“Stand Your Ground” Law Ruled Unconstitutional Five Years after Trayvon Martin Case

A Miami judge has ruled that Florida’s updated “Stand Your Ground” self-defense law, known nationally in part due to the Trayvon Martin case, is unconstitutional. The verdict of this ruling comes five years after the ruling of George Zimmerman’s acquittal for Trayvon Martin’s murder.

Miami-Dade Circuit Judge Milton Hirsch ruled that lawmakers overstepped their authority in modifying the law this year to force prosecutors to disprove a defendant’s self-defense claim at a pre-trial hearing – The Miami Herald reports. Judge Hirsch’s ruling is seen as a huge victory for prosecutors who opposed the “Stand Your Ground” law on the defense that the believed it gave defendants an unjust upper hand with getting away with violent crimes and murder.

The Florida “Stand Your Ground” law has been met with a lot of controversy since its inception and being put on a nationwide stage during Martin and Zimmerman’s case, since that was Zimmerman’s defense. According to the law, “a person is justified in the use of deadly force and has no duty to retreat if the person reasonably believes that such force is necessary to prevent imminent death or great bodily harm to himself or herself, or another or to prevent the imminent commission of a forcible felony.”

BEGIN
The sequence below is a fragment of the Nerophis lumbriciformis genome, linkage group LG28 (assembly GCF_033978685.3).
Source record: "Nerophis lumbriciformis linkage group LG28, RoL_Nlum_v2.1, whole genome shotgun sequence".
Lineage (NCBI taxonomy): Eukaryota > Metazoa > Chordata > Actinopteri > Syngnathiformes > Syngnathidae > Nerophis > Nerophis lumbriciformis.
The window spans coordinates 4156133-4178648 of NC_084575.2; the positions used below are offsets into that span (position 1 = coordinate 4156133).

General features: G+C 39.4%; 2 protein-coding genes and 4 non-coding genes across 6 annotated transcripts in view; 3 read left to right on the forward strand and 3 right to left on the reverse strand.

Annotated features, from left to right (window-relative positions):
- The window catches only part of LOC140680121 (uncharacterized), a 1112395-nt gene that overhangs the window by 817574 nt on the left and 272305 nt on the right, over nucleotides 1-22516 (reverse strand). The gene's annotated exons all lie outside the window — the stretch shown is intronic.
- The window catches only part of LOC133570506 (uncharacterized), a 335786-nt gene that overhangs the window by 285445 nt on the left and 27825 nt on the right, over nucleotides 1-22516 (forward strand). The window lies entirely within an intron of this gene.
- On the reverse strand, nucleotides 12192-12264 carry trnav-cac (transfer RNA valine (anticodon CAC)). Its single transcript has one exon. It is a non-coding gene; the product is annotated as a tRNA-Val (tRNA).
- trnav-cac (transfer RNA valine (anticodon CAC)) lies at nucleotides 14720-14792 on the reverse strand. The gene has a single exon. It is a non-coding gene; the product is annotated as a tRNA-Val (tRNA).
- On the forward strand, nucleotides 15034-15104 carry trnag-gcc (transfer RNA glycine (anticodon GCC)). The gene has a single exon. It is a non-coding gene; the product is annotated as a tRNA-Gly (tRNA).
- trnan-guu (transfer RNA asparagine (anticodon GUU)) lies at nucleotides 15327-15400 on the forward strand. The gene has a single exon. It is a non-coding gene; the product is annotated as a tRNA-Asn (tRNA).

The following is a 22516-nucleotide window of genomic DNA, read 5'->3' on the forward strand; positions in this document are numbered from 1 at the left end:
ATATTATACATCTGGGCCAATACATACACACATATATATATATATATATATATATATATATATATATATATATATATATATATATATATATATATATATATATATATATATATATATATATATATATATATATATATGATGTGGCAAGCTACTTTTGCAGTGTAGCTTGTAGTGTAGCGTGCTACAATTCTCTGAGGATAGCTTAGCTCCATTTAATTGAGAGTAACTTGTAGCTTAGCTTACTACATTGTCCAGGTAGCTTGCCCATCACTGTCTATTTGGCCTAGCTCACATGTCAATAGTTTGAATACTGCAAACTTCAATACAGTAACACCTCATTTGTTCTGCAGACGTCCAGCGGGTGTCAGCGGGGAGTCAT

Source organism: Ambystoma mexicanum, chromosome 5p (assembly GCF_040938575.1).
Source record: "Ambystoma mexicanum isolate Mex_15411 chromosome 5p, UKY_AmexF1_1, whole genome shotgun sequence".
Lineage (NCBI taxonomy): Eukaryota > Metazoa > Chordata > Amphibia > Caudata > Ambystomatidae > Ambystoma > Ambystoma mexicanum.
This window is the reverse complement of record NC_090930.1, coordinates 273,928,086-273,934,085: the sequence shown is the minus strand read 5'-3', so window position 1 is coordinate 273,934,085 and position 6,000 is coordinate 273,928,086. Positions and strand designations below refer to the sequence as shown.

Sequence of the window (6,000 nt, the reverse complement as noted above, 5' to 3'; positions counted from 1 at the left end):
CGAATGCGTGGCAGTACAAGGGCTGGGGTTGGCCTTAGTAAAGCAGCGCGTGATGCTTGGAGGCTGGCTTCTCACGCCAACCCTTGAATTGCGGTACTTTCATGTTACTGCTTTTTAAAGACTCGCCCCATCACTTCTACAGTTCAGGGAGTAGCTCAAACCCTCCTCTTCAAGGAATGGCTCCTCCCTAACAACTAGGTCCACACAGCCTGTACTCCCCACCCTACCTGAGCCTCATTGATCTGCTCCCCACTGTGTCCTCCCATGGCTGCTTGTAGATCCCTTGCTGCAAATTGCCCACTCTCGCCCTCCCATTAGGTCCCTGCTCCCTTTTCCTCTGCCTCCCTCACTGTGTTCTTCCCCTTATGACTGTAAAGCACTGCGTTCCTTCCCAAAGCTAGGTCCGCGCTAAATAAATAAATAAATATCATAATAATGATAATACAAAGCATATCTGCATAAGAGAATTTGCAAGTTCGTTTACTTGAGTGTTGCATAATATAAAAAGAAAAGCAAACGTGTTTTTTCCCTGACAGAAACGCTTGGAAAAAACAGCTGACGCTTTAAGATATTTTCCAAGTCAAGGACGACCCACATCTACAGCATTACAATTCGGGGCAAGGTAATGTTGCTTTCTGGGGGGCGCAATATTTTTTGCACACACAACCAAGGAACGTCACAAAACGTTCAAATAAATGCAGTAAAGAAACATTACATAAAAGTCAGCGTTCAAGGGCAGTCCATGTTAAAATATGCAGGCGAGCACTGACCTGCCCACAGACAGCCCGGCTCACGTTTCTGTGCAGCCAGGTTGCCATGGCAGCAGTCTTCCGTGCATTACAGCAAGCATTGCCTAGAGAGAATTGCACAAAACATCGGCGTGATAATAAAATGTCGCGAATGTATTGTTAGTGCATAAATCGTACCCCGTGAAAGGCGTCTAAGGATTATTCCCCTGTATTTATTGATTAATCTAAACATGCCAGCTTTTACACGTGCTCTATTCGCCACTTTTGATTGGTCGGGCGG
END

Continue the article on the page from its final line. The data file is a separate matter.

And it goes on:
The biggest difference between “Stand Your Ground” and self-defense as the law in most states defines it is that “Stand Your Ground” completely overlooks a citizen’s “duty to retreat.” Self-defense comes into play when a person has attempted to “retreat” or leave the scene, while “Stand Your Ground” basically allows the citizen to just kill someone if they feel threatened without making an effort or move to leave.

The update to the “Stand Your Ground” law was added to the law in May and backed by the NRA.

While Hirsch’s ruling is reportedly not binding due to other trial courts in Florida being able to individually follow the law if they so choose, Hirsch’s move will definitely start to “get the appeals ball rolling” and might possibly get things handed over to the Florida Supreme Court to get it stopped altogether.

Photo Credit: The Miami Herald/Roberto Koltun

Sheriden Chanel is a twenty-something writer, Beyoncé enthusiast, and lover of all things visual art. Keep up with her and her musings on social via @indiebyline.